The only surviving set of an EMD FT, which only two out of the four locomotives are coupled.

The Electro-Motive Division (EMD) F Series was a series of streamlined or "cab" (often referred to as "cowl" as a result of having a protective "shell" covering the entire locomotive) 1,350 to 1,800hp four-axle diesel locomotives built from 1937 to 1960, which were used for freight and passenger service.


The first locomotive built in the series, was the FT; which was actually a set of two or three locomotives semi-permanently coupled in A-B or A-B-A sets ("A" units having cabs, with "B's" being cabless). But, railroads eventually wanted to have a completely independent set of locomotives able to operate individually, or uncouple as needed. Hence, the introduction of the F2, F3, F7, F9, and other counter-parts (most of the FT's were later modified to run as independent units.)

The FT was the first type of mass-produced diesel road locomotive ever produced for American and North American railroads (although the GE "boxcab" was the first commercially successful type of diesel locomotive built for such.

Types And/Or Models/VariantsEdit

There are (and have been) many versions of the EMD F Series:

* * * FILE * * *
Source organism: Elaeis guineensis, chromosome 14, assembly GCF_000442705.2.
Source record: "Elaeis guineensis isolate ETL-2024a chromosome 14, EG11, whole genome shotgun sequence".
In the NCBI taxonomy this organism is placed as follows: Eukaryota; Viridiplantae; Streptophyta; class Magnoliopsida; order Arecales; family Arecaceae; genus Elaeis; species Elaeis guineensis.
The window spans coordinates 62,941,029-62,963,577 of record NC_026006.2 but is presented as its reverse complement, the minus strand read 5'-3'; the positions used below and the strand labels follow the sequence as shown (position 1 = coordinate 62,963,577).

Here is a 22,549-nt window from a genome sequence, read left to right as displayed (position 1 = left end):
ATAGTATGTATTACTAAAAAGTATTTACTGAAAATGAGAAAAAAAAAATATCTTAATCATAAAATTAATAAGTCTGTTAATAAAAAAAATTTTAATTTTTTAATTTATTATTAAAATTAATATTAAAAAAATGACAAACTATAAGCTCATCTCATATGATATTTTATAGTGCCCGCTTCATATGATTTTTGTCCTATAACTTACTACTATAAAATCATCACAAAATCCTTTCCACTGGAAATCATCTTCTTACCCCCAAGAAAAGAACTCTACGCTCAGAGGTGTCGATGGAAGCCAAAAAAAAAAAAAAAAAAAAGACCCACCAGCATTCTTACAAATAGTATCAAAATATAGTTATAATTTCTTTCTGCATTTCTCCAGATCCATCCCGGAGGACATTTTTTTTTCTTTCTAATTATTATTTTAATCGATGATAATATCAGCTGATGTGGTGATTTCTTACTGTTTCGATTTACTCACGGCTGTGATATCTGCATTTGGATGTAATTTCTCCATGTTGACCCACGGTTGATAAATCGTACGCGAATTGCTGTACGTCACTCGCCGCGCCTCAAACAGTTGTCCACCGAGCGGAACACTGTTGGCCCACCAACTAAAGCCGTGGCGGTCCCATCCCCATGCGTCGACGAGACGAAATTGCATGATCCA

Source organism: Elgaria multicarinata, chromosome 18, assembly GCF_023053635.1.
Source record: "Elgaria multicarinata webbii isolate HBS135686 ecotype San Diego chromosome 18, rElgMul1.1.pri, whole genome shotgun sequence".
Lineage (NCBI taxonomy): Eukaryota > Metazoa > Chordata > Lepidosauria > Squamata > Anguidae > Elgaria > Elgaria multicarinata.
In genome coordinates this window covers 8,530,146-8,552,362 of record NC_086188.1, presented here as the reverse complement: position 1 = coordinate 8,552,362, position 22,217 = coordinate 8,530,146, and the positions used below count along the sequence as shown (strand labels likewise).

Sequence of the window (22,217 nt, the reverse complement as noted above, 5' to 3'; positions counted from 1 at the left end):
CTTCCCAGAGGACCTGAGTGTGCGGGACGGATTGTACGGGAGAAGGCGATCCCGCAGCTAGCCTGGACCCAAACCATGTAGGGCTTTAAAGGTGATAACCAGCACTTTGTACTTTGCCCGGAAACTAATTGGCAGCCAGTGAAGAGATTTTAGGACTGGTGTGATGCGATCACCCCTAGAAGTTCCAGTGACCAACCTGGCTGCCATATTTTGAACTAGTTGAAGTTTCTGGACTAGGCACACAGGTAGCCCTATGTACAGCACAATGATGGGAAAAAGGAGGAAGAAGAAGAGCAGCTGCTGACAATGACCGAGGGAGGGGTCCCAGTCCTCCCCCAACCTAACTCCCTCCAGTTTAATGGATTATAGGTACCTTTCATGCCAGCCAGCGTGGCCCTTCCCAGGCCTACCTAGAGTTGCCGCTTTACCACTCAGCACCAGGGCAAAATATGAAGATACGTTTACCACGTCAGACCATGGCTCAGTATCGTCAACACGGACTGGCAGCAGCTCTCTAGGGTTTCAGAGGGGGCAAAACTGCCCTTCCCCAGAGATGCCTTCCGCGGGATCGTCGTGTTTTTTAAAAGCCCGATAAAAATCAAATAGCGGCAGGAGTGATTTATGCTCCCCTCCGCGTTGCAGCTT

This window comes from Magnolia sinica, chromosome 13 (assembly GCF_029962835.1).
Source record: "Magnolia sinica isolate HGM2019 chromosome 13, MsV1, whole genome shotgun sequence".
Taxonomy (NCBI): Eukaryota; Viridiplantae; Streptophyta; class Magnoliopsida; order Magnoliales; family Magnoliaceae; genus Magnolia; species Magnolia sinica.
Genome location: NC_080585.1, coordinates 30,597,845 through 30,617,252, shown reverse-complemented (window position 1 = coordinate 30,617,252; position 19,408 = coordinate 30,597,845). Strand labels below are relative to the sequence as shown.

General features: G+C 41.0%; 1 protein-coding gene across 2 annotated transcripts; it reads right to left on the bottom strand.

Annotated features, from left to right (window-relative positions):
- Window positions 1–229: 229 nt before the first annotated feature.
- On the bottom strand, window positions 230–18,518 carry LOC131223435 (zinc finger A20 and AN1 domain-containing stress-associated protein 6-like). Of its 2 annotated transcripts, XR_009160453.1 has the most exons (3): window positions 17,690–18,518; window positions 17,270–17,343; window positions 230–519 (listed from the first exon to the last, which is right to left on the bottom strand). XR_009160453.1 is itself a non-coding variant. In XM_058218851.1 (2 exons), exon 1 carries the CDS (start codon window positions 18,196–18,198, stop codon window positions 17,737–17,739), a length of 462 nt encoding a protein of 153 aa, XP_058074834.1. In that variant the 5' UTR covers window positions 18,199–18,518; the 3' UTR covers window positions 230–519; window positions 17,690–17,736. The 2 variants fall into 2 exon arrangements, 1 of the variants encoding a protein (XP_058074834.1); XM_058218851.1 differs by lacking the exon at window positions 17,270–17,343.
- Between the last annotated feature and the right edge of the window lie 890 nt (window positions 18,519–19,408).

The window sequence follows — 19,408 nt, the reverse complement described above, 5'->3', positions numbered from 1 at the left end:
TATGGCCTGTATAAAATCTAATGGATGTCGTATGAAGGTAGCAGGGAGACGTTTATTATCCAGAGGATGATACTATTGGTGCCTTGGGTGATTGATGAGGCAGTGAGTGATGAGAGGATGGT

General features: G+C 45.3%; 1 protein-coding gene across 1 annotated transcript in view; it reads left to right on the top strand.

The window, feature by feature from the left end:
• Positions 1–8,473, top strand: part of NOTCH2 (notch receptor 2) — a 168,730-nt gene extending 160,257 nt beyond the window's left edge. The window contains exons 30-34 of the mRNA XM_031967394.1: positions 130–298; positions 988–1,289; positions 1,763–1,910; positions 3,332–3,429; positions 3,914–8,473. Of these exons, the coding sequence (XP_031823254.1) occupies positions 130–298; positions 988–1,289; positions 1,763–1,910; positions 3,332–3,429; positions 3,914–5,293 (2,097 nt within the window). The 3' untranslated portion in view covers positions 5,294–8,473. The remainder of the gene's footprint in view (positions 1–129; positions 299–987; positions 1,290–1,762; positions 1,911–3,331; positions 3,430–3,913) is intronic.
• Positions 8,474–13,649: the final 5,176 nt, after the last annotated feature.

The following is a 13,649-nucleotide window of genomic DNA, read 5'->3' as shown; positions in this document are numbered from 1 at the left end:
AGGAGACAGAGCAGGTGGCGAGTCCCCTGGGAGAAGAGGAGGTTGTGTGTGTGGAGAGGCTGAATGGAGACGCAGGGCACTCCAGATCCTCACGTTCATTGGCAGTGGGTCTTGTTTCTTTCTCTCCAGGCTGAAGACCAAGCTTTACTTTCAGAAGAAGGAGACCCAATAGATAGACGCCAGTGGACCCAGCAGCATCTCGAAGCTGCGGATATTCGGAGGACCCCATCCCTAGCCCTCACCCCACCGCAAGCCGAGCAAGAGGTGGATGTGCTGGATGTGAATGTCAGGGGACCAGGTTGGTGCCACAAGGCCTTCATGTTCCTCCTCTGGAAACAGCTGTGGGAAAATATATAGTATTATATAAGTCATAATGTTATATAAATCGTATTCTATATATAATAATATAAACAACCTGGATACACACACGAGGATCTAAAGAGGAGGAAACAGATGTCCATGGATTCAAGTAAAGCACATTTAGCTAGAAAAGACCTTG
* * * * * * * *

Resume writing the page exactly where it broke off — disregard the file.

Amtrak FP9

An Amtrak FP9 leading two SDP40F units during the early years of the railroad (before the introduction of the EMD F40PH).

  • FT (first version built)
  • F2
  • F3
  • F7
  • FP7 (Modified version of an F7 that is 4 feet longer, and feature a steam generator)
  • F9
  • FP9 (A modified version of the EMD F9. See page for more details.)
  • FL9 (One of the only B-A1A type locomotives built with third rail shoes for dual-mode service into Grand Central Terminal.)


The EMD E Series is similar to the F Series, but the E Series of locomotives have six-axles (A1A - A1A)  and two prime movers.

The ATSF (Atchison, Topeka, and Santa Fe; or Santa Fe) railroad rebuilt most of their F7 locomotives into their own unique CF7 switching locomotives.

The FL9 was only purchased by the New York, New Haven and Hartford railroad, which is now part of the Metro North commuter railroad .

Chicago and North Western was one of the last users of the F7's (and F9's) running the "Push-Pull" commuter runs, (with the Double Decker cars) in and out of the Chicago Loop on the "Racetrack" line during the 1970's.

Most modern railroads from the 1970's onwards had fleets of restored, rebuilt, and/or refurbished vintage F and E series units which are used for hauling the respective railroad owner's executive trains or other specials. Such railroads as Norfolk Southern, use their units rebuilt and refurbished A-B-B-A F-unit carbodies covering GP38-2 mechanics (primarily the A units; B units are reburbished F9B units) to haul their OCS and/or executive trains and other specials.

CSX once had a fleet of executive F units, but replaced them with former Amtrak F40PH units from around 1997 to 2006 (with #9992 and #9993 purchased and received from 1997 to 1999, while #9998 and #9999 were purchased and received in 2006).